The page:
• Pillar 7: Regional blueprints – implementing a multi-level, collaborative government effort to facilitate the development of regional hydrogen blueprints to identify specific opportunities and plans for hydrogen production and end use
  • Pillar 8: International markets – working with international partners to ensure the global push for clean fuels includes hydrogen so Canadian industries thrive in Canada and abroad

Regulations and policy

The Strategy is intended to complement existing and proposed legal and policy measures aimed at reducing greenhouse gas emissions. The Strategy anticipates that further regulatory and policy development will be needed at all levels for it to achieve its stated objectives.

The Strategy notes that the use of hydrogen technologies is supported by measures such as carbon pollution pricing, low-carbon fuel regulations, vehicle emissions regulations, zero-emission vehicle mandates and mechanisms to help de-risk investments for end users. The federal government has already implemented or announced several such measures, including the following:

  • the proposed Canadian Net-Zero Emissions Accountability Act, introduced in November 2020, to formalize Canada’s target to achieve net-zero emissions by 2050 and establish a series of interim emissions reduction targets at five-year milestones;
  • carbon pricing under the Greenhouse Gas Pollution Pricing Act, which is also enacted under various provincial and territorial statutes;
  • Canada’s new climate plan, A Healthy Environment and a Healthy Economy (Climate Plan), released in December 2020, which includes, among a large number of federal policies and programs, the plan to increase the carbon price by $15 per year, starting in 2023, to reach $170 per tonne of CO2e in 2030;
  • the federal government’s announcement of a $1.5-billion Low-carbon and Zero-emissions Fuels Fund to increase the production and use of low-carbon fuels;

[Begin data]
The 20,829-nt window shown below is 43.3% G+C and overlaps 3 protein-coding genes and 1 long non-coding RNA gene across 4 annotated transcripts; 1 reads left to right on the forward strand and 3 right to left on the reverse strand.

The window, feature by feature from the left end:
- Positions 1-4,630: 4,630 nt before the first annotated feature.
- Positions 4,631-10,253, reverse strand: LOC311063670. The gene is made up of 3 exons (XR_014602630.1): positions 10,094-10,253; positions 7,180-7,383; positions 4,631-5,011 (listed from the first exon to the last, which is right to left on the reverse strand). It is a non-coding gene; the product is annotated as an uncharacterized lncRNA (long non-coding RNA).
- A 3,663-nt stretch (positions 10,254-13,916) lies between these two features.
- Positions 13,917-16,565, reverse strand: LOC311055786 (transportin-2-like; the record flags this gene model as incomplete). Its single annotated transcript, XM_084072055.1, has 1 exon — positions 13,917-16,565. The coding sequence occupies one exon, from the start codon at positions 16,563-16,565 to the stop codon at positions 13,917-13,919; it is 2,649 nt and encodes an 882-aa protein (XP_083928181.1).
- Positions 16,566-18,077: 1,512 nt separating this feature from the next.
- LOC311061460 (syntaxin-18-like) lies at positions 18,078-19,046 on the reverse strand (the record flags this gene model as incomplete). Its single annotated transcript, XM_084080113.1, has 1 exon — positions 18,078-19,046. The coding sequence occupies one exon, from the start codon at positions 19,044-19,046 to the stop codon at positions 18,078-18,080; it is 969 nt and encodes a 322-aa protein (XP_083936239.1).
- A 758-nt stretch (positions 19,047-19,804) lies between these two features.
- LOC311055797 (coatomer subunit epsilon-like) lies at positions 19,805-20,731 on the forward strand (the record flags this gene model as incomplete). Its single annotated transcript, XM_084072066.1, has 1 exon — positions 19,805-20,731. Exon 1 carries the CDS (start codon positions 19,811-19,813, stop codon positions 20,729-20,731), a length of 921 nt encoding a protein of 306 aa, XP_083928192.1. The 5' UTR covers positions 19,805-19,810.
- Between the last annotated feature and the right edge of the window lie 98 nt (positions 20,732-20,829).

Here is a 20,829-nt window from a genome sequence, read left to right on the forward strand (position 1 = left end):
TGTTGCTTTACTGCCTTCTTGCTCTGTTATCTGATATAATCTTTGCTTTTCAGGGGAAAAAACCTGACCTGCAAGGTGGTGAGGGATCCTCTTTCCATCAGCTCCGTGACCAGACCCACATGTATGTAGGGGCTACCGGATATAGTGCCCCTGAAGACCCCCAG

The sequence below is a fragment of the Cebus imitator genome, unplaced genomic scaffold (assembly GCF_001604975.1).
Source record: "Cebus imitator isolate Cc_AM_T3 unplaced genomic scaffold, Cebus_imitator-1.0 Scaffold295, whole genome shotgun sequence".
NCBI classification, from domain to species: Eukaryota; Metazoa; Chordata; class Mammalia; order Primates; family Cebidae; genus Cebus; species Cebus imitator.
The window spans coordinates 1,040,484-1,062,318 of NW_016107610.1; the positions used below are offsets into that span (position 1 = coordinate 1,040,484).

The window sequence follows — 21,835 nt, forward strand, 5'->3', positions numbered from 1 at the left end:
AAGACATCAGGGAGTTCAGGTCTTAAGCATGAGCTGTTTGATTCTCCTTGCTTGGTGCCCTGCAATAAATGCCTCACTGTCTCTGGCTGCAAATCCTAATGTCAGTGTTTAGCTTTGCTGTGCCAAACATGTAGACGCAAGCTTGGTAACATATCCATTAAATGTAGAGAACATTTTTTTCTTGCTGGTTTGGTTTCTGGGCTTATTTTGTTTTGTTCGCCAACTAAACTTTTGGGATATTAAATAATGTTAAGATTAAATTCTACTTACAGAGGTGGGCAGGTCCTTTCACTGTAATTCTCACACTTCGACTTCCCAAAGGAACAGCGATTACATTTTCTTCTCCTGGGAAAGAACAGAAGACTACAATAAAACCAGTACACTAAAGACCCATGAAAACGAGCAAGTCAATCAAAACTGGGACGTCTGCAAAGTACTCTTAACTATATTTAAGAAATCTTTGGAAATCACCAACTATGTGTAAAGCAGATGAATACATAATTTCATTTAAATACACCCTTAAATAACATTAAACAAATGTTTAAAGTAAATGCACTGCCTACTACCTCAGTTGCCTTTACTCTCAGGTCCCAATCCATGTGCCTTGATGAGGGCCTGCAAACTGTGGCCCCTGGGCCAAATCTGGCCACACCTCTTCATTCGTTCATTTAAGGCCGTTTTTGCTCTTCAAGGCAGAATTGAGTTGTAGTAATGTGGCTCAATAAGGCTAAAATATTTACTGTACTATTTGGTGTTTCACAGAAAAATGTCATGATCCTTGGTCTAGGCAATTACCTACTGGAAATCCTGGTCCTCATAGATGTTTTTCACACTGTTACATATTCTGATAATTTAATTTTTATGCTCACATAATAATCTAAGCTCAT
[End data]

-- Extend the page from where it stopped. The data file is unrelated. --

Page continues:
• the federal Incentives for Zero-Emission Vehicles program, which is to receive an additional investment of $287 million over two years;
  • the federal government’s commitment to invest an additional $150 million over the next three years in vehicle charging and refueling stations across Canada; and
  • the proposed federal Clean Fuel Regulations (CFR), which will require liquid fossil fuel suppliers to reduce the carbon intensity of the fuels used in Canada from 2016 levels by 2.4 g CO2e/MJ in 2022, increasing to a 12 g CO2e/MJ reduction in 2030 (representing a decrease of about 13% below 2016 levels in liquid fuels carbon intensity by 2030). The CFR will also establish a credit market to give suppliers flexibility in meeting their annual reduction requirements, and it will retain the volumetric requirements for low-carbon intensity fuel content currently found in the Renewable Fuels Regulations. The proposed CFR was published in the Canada Gazette, Part I on December 19, 2020, and a final version is expected to be published in late 2021.

The Strategy states that further policy and regulations will have to be developed to meet its hydrogen objectives, as there is currently no comprehensive and cohesive national framework for hydrogen in Canada.

Looking ahead

Many of the federal government’s measures aimed at implementing or complementing aspects of the Strategy are proposed to begin in 2021. We expect several provinces to announce their own hydrogen plans and funding for hydrogen-related projects in the coming months. For instance, the Alberta government is expected to release its provincial hydrogen plan in the spring of 2021 and has already said its plan aligns with the federal Strategy. Alberta’s Natural Gas Vision and Strategy — published in October 2020 — includes objectives for achieving large-scale hydrogen production with CCUS by 2030 and exporting clean hydrogen and hydrogen-derived products across Canada, North America and globally by 2040.

As the momentum for hydrogen continues to build, we expect the Strategy — in conjunction with similar provincial strategies and expected government funding — will lead to new business opportunities across Canada in 2021 and beyond. Companies looking to capitalize on these new opportunities should closely monitor how the Strategy is implemented in the coming months to ensure that their business plans align with the federal government’s (and applicable provincial governments’) objectives and can take advantage of the associated incentives.